One of Owen Barfield's best books is a four volume collection of public lectures published in 1979, called History, Guilt and Habit. The following I have excerpted and edited from the lecture entitled The Force of Habit, given in Vancouver, 1978.
What we perceive is inseparable from how we think - and from this many consequences follow...
One of them is discovering how differently mankind as a whole used to think in the remote past: the thoughts themselves were images rather than concepts. And this entails that the world they lived in then, was different from the world we live in today.
They perceived images rather than thought them - what we perceive as things, they perceived as images...
The difference between an image and a thing lies in the fact that an image presents itself as an exterior expressing or implying an interior, whereas a thing does not. When what begins by being an images becomes, in the course of history, a mere thing; we are justified on describing it as an idol. And a collective state of mind which perceives only things, and no images, may thus fairly be described as idolatry.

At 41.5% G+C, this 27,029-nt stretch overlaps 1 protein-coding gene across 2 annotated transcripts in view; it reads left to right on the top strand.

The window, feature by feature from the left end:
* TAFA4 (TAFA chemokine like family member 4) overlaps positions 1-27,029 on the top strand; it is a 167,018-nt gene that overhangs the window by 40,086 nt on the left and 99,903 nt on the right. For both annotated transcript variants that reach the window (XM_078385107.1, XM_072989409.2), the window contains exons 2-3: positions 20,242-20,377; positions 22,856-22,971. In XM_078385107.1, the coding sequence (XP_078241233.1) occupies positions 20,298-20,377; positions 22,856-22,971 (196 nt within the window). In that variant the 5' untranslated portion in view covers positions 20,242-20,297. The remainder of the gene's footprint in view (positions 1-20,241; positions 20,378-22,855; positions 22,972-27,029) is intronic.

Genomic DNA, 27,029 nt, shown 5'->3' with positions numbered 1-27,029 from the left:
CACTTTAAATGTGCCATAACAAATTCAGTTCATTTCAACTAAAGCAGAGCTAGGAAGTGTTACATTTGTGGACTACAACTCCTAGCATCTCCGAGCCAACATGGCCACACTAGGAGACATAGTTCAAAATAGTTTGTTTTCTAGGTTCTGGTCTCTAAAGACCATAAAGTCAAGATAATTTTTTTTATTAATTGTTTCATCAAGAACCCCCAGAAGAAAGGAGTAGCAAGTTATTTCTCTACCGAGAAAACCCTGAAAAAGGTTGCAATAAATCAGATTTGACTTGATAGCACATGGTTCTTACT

The world we perceive around us today is no longer a world of images, no longer an exterior expressing an interior, but simply a brittle exterior surface... which is not, however, the surface of anything.
Thus the quality of the world we live in is determined not only be what we perceive, but what we fail to perceive.
But this world of outsides with no insides to them, which we perceive around us and in which we dwell, is not something unshakably and unalterably given, but is the product of the way we collectively and subconsciously think. It is correlative to our mental habit.
It is this cut-offness, this imprisonment, to which many problems of today can be traced. For instance, the growing prevalence of mental disease, and the uneasy sense of guilt that has come to pervade our society and - still more - our sociology.
How much of this is really prison-sickness? Of course not many people actually think of themselves as in prison. They only feel it.
They feel it because virtually everything that is thought and written today - from science to literature and criticism, from sociology to aesthetics, from theology to politics, and in politics from extreme right to extreme left - is thought and written on the walls of that prison.